The effect of the forebrain commissurotomy on the efferent projections of rSTG was assessed by comparing the results in cases M1–3 with those in cases M5 and M6, which had no commissurotomy. There was no noticeable difference in pattern or density of BDA label between the injected hemisphere of M5 and the operated hemispheres of M1–3, or between the injected hemisphere of M6 and the unoperated hemispheres of M1–3. There was also no detectable difference in pattern or density of label related to side of the unilateral MTL removal, which was performed in the left hemisphere in cases M1–2 and in the right in case M3.
Anterograde Label after Injections in rSTG: Normal Hemispheres
The following descriptions of label in the frontal lobe and thalamus refer specifically to that found in the normal right hemisphere of case M2 (Fig. 4) and M3 (Fig. 5), respectively, but they also apply as well to the normal hemispheres of the other cases.
The densest anterograde label outside the temporal lobe was found in the frontal lobe. The entire frontal cortical label appeared to originate from fibers leaving the rSTG to form part of the uncinate fasciculus (UF) and extreme/external capsules. Fibers arising from the temporal pole coursed caudally in the white matter and converged at the frontotemporal junction with fibers originating in areas Ts1-Ts3, TPO, and RTL. Fibers that coursed in the UF (in Fig. 4h) had a funnel-like appearance at the frontotemporal junction as they ascended dorsally towards the frontal lobe (Fig. 4e–h). Other labeled fibers coursed in the white matter of the STG and crossed the extreme capsule, claustrum, and external capsule adjacent to the ventral lateral perimeter of the putamen (Fig. 4i-l), and emerged in the frontal lobe, where they converged with the fibers from the UF (Fig. 4a–g). This dense pathway of labeled fibers coursed through the white matter beneath the medial frontal and orbitofrontal cortical areas (Fig. 4a–g) with the highest density terminating in the ventral medial frontal and orbitofrontal cortical areas.
In the medial frontal cortex (Fig. 4a-g), labeled fibers emerged from the white matter within the gyrus rectus with dense terminal label in areas 14, 25, 32, and 24. There was much lighter label in areas 9 and 10. In all areas the fibers coursed through the deep layers terminating primarily in layers I–III. The label in areas 24 and 32 had a patchier appearance than that in area 25, with an occasional columnar-like arrangement. Also, the terminal label in area 24 was not uniform along its rostrocaudal extent; the highest density was located rostral to the genu of the corpus callosum (Fig. 4d), whereas only sparse label was found caudal to the genu (Fig. 4g). The pregenual terminations arose from the labeled fibers in the white matter deep to gyrus rectus and area 32, whereas the postgenual terminations appeared to arise from labeled fibers that coursed through the extreme capsule, pierced the claustrum, passed through the external capsule, and then continued lateral and dorsal to the head of the caudate nucleus towards area 24 (Fig. 4e,f). A moderate to light density of labeled axons continued dorsal to the cingulate sulcus to end in layers I–III of the medial portion of area 9 (Fig. 4b,c).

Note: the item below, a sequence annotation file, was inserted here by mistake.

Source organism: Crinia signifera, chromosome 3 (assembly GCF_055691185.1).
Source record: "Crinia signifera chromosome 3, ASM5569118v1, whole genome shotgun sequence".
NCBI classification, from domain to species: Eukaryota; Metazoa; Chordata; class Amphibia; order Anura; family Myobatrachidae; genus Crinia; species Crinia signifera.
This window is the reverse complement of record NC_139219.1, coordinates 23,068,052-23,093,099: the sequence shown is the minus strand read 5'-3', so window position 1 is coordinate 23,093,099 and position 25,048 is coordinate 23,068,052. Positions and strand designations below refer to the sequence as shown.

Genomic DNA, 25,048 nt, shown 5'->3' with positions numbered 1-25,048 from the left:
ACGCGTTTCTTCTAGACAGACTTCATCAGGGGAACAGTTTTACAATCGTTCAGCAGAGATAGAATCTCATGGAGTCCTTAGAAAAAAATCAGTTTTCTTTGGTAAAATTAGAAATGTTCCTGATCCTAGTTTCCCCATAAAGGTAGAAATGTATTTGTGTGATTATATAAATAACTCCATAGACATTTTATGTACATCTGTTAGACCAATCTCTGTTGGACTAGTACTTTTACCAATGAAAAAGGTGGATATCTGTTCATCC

In the orbital frontal cortex, labeled fibers emerged in an arch-like pattern from the white matter deep to the fundus of the medial orbital sulcus (Fig. 4a-g). This label, which was much less dense than that in the medial frontal areas, could be observed along the entire rostrocaudal extent of the medial orbital sulcus, with fibers terminating primarily in layers V–VI and I–III of area 14. In addition, labeled fibers from this bundle passed laterally in the white matter deep to the lateral orbital sulcus with fibers emerging to terminate primarily in layers V–VI and I–III of areas 13 and caudal 12, in Pro (proisocortex) and PAII (frontal periallocortical area), and as far forward as area 11. The densest terminal label from this fiber bundle was found in the caudal part of area 13 and the caudomedial part of area 12, particularly in the banks and depths of the lateral orbital sulcus (Fig. 4e-f), with occasional columnar-like arrangement of labeled fibers in this region (e.g., Fig. 4e).
In the lateral prefrontal areas, a very light band of labeled fibers emerged in the white matter deep to the principal sulcus and terminated primarily in layers I–III in the fundus and dorsal bank of the rostral part of the principal sulcal area 46. Only a light density of label was found in the part of area 12 on the lateral surface, and no label was observed in areas 45 or 8.
A second major route taken by labeled fibers from the rSTG coursed immediately lateral and dorsal to the amygdala and pes hippocampus (Fig. 4k,l) to form part of the ventral amygdalofugal pathway (VAP, Fig. 4i,j), with terminations in the thalamus (Fig. 5, case M3, normal left hemisphere). The rostral portion of this dense band of fibers passed ventral to the anterior commissure (Fig. 4i) and targeted the medial diencephalon. At a slightly more caudal level (Fig. 4j), fibers traveled between the optic tract and globus pallidus en route to the medial thalamus. Still more caudally, a third route of labeled fibers formed part of a ventral striatal pathway (VSP) and passed through the sublenticular and retrolenticular segment of the internal capsule. This bundle of fibers, which passed between the ventral claustrum and ventral perimeter of the putamen, and dorsal to the tail of the caudate nucleus, continued medially between the optic tract and globus pallidus to access its medial thalamic targets (Figs 4k,l and 5). More caudally still, this dense band coursed dorsal to the lateral geniculate nucleus (LGN), and its trajectory could also be tracked as far as the medial thalamus (Fig. 5).